On June 23, 2004, about 1115 Pacific daylight time, a Bell 206B, N305FD, collided with terrain and rolled on its side near Lancaster, California. The Los Angeles City Fire Department was operating the helicopter under the provisions of 14 CFR Part 91, as a public-use flight. Both of the certified flight instructor rated pilots sustained minor injuries; the helicopter sustained substantial damage. The instructional cross-country flight departed Van Nuys Airport, Van Nuys, California, about 1045, destined for the General William J Fox Airfield, Lancaster. Visual meteorological conditions prevailed, and a company visual flight rules (VFR) flight plan had been filed.

In a written statement, the pilot-undergoing-instruction (PUI) stated that prior to the flight, both he and the acting certified flight instructor (CFI) checked the weather, calculated performance limitations, and reviewed preflight information and training goals. Upon reaching Lancaster, they checked the wind direction and speed, and verified it with each other. While practicing a turning (180-degree) autorotation, the PUI established the helicopter on final from 400 feet above ground level (agl).

The PUI stated, in a telephone interview, while on final he experienced a momentary decay in rotor rpm, which he attributed to a wind shift. He then made a slight altitude adjustment, as he was a little high. About 70 feet agl, he leveled the helicopter, rolled in throttle, and started his flare. About 50 feet agl, he leveled in the flare because the helicopter "did not feel like it was building energy" and was not as effective in the flare. The rotor rpm was at 100 percent. He noted that there seemed to be not enough engine power to recover.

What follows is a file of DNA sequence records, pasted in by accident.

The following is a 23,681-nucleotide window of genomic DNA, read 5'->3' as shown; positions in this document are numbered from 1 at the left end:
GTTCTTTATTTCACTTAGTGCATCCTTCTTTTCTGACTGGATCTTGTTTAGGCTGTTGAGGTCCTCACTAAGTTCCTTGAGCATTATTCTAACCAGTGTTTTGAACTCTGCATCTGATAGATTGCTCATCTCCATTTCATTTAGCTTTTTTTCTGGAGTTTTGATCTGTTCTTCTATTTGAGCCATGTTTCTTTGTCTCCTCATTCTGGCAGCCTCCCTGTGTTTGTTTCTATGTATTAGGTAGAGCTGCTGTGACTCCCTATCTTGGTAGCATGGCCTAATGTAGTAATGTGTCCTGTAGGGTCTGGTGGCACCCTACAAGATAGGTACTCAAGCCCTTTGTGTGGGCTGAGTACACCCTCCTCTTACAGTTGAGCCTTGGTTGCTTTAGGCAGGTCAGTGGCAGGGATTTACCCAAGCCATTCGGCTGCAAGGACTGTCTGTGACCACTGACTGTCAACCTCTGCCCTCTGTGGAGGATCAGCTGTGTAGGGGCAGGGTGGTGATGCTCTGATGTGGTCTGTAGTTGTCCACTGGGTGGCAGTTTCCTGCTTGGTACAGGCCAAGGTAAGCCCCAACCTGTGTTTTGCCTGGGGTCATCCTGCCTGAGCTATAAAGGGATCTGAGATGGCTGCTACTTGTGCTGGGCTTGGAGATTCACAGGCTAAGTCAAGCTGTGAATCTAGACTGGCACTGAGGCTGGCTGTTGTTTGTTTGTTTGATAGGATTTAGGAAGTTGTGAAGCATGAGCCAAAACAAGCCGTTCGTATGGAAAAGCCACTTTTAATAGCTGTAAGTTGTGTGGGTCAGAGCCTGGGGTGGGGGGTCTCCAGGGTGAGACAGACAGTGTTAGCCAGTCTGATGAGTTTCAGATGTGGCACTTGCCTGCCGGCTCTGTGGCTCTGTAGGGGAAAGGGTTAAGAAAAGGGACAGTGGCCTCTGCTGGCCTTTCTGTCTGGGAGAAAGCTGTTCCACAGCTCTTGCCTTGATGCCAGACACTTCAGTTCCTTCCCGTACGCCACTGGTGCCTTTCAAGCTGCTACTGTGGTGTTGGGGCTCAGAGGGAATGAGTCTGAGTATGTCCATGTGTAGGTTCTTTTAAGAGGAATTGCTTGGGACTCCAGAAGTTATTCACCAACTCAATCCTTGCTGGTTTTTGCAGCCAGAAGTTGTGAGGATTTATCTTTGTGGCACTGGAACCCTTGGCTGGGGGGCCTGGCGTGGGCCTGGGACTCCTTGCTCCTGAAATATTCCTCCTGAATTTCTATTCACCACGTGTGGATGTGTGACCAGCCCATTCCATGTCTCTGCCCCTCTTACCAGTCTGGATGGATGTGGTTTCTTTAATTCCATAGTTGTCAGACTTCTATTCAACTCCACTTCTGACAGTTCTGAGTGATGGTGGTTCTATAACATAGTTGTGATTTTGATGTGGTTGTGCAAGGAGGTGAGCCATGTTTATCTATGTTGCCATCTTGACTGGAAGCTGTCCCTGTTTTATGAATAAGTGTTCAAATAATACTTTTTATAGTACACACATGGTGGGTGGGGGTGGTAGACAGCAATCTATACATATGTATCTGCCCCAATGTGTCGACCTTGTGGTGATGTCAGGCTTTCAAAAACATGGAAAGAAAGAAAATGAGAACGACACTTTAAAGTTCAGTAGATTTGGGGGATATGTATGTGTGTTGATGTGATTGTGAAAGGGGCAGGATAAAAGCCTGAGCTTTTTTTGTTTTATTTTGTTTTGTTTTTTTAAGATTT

He leveled the aircraft to get out of the flare and raised the collective. The low rotor horn sounded shortly after. The helicopter landed hard, bounced, spun around, hit the ground again, and rolled over on its right side. Damage was incurred to the helicopter's main rotor and drive shaft, tail rotor and drive shaft, skids, transmission mount, and fuselage.

Both pilots had their hands on the controls at the time of the accident.

An engine teardown was conducted and no mechanical anomalies were discovered. The fuel control and governor bench tested to specifications.

The Los Angeles City Fire Department "flare autorotations" procedure states "At approximately 75 feet from the ground, you begin your flare by applying a smooth pressure on the cyclic. Flaring the ship at the right altitude and leveling the ship from a flare require quick but smooth movement of the cyclic. You will lost some altitude coming out of the flare but the ship should be level by the time you reach 10 feet."

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